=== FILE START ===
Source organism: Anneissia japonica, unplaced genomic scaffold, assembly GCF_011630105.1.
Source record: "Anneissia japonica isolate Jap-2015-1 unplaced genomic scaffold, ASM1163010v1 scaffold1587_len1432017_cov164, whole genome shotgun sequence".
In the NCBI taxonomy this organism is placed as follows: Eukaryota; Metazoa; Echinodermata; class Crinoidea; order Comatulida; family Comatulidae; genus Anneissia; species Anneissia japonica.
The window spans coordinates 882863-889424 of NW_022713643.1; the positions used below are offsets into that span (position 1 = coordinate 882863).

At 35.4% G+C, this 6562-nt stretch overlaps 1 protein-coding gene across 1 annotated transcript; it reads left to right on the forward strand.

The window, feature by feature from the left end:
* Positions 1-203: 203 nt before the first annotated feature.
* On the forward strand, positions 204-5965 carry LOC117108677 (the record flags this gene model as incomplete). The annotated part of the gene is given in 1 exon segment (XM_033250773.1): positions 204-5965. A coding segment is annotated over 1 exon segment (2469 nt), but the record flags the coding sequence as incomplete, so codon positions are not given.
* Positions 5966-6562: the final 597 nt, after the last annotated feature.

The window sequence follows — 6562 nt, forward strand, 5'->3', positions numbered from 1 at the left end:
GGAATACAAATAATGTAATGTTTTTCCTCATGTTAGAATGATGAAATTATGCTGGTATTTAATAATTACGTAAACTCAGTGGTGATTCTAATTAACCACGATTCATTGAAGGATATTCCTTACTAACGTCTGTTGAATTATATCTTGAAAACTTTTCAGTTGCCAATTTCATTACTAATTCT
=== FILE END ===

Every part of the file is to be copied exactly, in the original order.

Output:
Source organism: Anneissia japonica, unplaced genomic scaffold, assembly GCF_011630105.1.
Source record: "Anneissia japonica isolate Jap-2015-1 unplaced genomic scaffold, ASM1163010v1 scaffold1587_len1432017_cov164, whole genome shotgun sequence".
In the NCBI taxonomy this organism is placed as follows: Eukaryota; Metazoa; Echinodermata; class Crinoidea; order Comatulida; family Comatulidae; genus Anneissia; species Anneissia japonica.
The window spans coordinates 882863-889424 of NW_022713643.1; the positions used below are offsets into that span (position 1 = coordinate 882863).

At 35.4% G+C, this 6562-nt stretch overlaps 1 protein-coding gene across 1 annotated transcript; it reads left to right on the forward strand.

The window, feature by feature from the left end:
* Positions 1-203: 203 nt before the first annotated feature.
* On the forward strand, positions 204-5965 carry LOC117108677 (the record flags this gene model as incomplete). The annotated part of the gene is given in 1 exon segment (XM_033250773.1): positions 204-5965. A coding segment is annotated over 1 exon segment (2469 nt), but the record flags the coding sequence as incomplete, so codon positions are not given.
* Positions 5966-6562: the final 597 nt, after the last annotated feature.

The window sequence follows — 6562 nt, forward strand, 5'->3', positions numbered from 1 at the left end:
GGAATACAAATAATGTAATGTTTTTCCTCATGTTAGAATGATGAAATTATGCTGGTATTTAATAATTACGTAAACTCAGTGGTGATTCTAATTAACCACGATTCATTGAAGGATATTCCTTACTAACGTCTGTTGAATTATATCTTGAAAACTTTTCAGTTGCCAATTTCATTACTAATTCT